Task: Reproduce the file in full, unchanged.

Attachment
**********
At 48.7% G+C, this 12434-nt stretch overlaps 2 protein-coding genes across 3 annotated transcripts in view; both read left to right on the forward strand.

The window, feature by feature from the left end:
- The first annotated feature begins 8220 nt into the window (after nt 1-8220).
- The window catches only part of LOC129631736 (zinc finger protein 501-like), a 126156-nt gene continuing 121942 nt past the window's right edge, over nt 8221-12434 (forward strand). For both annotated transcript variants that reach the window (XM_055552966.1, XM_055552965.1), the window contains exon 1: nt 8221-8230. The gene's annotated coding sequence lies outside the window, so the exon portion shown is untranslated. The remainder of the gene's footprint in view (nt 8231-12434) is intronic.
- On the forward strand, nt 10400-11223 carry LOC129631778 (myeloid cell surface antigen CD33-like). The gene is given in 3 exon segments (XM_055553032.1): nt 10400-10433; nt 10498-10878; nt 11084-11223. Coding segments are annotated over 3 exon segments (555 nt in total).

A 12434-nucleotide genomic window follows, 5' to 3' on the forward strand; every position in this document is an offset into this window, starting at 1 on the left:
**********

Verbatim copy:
At 48.7% G+C, this 12434-nt stretch overlaps 2 protein-coding genes across 3 annotated transcripts in view; both read left to right on the forward strand.

The window, feature by feature from the left end:
- The first annotated feature begins 8220 nt into the window (after nt 1-8220).
- The window catches only part of LOC129631736 (zinc finger protein 501-like), a 126156-nt gene continuing 121942 nt past the window's right edge, over nt 8221-12434 (forward strand). For both annotated transcript variants that reach the window (XM_055552966.1, XM_055552965.1), the window contains exon 1: nt 8221-8230. The gene's annotated coding sequence lies outside the window, so the exon portion shown is untranslated. The remainder of the gene's footprint in view (nt 8231-12434) is intronic.
- On the forward strand, nt 10400-11223 carry LOC129631778 (myeloid cell surface antigen CD33-like). The gene is given in 3 exon segments (XM_055553032.1): nt 10400-10433; nt 10498-10878; nt 11084-11223. Coding segments are annotated over 3 exon segments (555 nt in total).

A 12434-nucleotide genomic window follows, 5' to 3' on the forward strand; every position in this document is an offset into this window, starting at 1 on the left: